Listen to the “experts” and follow the science they say. Unfortunately, too much of our political establishment and media this has meant the CDC, FDA, and the face of this type of expertise, Dr. Andrew Fauci. We are told this despite their chain of failures. Their botched testing efforts, in the beginning, has left our nation playing catch up since. Their failing to stockpile needed resources, meant having to allocate them to protect the healthcare system from a feared collapse. These actions kept assets from the endangered elderly. Even today, many nursing homes do not have adequate testing and resources.

One thing you couldn’t help but notice about the first pictures coming out of East Asia at the beginning of the epidemic. Most everyone was wearing a mask. Most of these countries have done much better controlling the pandemic than the US. Could widespread mask-wearing contribute to our coronavirus efforts? Not according to Dr.Fauci and the CDC. Initially, these “experts” discouraged general mask-wearing. Only later did they reverse themselves. Of course, obtaining masks then becomes a quest equaling the pursuit of toilet paper. Remember, Dr. Fauchi also downplayed the epidemic early on.

Amazingly, lionizing Dr. Fauci and Gov. Cuomo in still pervades much our media. Recently Froma Harrop, a nationally syndicated columnist, even suggested Joe Biden dump his female VP pledge in favor of the New York Governor. “Under Cuomo’s leadership, the curve of sickness and death turned way down to the levels of March,” she exclaimed. USA Today headlined, “Straight-talking Anthony Fauci has been the nation’s voice on the coronavirus.”

Strangely, hammering Anders Tegnell’s Sweden and Gov. DeSantis by much of the press over any perceived failings is common. Even though they did a better job of following the data and science in not maintaining extreme lockdown mantra, they have them pictured as bloodthirsty madmen. This criticism is in the face of their better results.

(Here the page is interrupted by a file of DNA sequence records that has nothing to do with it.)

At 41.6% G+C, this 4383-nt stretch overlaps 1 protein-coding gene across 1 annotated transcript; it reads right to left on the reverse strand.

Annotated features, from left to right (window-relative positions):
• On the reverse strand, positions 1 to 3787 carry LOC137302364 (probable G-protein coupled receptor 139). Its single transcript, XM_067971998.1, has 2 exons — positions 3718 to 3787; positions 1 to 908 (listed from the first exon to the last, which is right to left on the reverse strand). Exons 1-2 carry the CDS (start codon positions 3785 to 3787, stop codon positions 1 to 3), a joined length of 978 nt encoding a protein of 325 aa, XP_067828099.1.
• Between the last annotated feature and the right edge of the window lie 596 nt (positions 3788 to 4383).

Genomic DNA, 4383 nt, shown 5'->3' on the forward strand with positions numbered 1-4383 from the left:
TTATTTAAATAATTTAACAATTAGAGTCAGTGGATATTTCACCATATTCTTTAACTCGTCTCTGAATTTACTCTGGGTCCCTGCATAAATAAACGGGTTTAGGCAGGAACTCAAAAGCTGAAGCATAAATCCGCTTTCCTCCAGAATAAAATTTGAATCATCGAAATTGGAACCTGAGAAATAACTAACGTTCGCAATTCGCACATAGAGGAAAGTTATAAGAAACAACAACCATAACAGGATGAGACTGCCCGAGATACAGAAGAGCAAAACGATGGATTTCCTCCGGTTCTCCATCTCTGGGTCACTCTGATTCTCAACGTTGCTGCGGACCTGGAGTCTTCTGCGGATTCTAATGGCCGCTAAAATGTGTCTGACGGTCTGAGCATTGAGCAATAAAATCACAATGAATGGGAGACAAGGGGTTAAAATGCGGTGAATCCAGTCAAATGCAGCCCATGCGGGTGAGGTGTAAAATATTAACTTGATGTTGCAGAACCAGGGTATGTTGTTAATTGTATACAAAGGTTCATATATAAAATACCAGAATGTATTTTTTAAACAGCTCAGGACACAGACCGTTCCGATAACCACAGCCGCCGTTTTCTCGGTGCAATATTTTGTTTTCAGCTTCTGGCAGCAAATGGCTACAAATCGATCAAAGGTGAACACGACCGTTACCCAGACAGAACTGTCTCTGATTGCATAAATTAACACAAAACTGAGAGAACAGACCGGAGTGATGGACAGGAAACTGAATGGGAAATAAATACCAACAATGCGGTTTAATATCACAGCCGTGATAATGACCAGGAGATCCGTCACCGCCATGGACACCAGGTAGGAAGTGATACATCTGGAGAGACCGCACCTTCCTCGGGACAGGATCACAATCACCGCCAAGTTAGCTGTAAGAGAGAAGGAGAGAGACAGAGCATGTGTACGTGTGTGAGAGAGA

So where do we go from here? If there is a second wave, it’s unlikely the US would impose another lockdown. President Trump has flatly said he would be against it. Other than those in epidemiology, experts in different fields are totaling up the damage from the lockdown. Many are coming to the conclusion it was worse than the disease. In its May 21st edition, the Economist acknowledged what many people said right from the beginning, ” The risk of severe COVID-19 is not uniform. That calls for a fine-tuning of measures to stop the disease spreading.” I expect much of Media, including the Washington Post and the New York Times, to adopt this tack. We now have data supporting a targeted approach. Of course, this was true from the beginning. By forcing more media to acknowledge the correct path, we will finally be able to take the right measures. We can get our children back in school, and those who still have jobs can go to work—centering our resources on those in mortal danger. As I have pointed out, this isn’t easy, but it is far better than keeping us in a deliberate depression.

Maybe the media will turn away from failures like the CDC, FDA, Dr. Fauchi and Gov. Cuomo, and listen to those on the right track from the beginning. Will we see some positive press for Sweden or Gov. DeSantis? Will Dr. Scott Atlas and Dr. John Ionnidis be acknowledged as right when Dr. Fauchi was wrong? As the facts eventually come out, there will be no other way.

This exposure will affect our politics going forward. Democrats, by and large, have supported the crushing lockdown and have been reluctant to end it. Many of its supporters haven’t experienced the pain visited on small business owners and the less affluent. However, the longer the lockdown goes on, and even after, the suffering will spread. Now, University Professors and staff experience job loss. Media types are entering the unemployment lines. Many corporations will have no choice but to cut payrolls.

With his panic support of the lockdown, Trump was vulnerable to an outsider attack. That danger passed when Justin Amash failed to identify a golden opportunity to hit both ruling parties. He could’ve “been a contender.” He couldn’t muster the needed intestinal fortitude and dropped out of the race for the Libertarian Party nod. He turned out to be a Jeff Flake clone. A man who spouts his beliefs but won’t fight for them. This action leaves Trump with a leg up. He at least recognized the disastrous lockdown couldn’t continue. He still doesn’t fully understand the situation, but he is still ahead of the Democrats. In the land of the blind, the one-eyed man is king.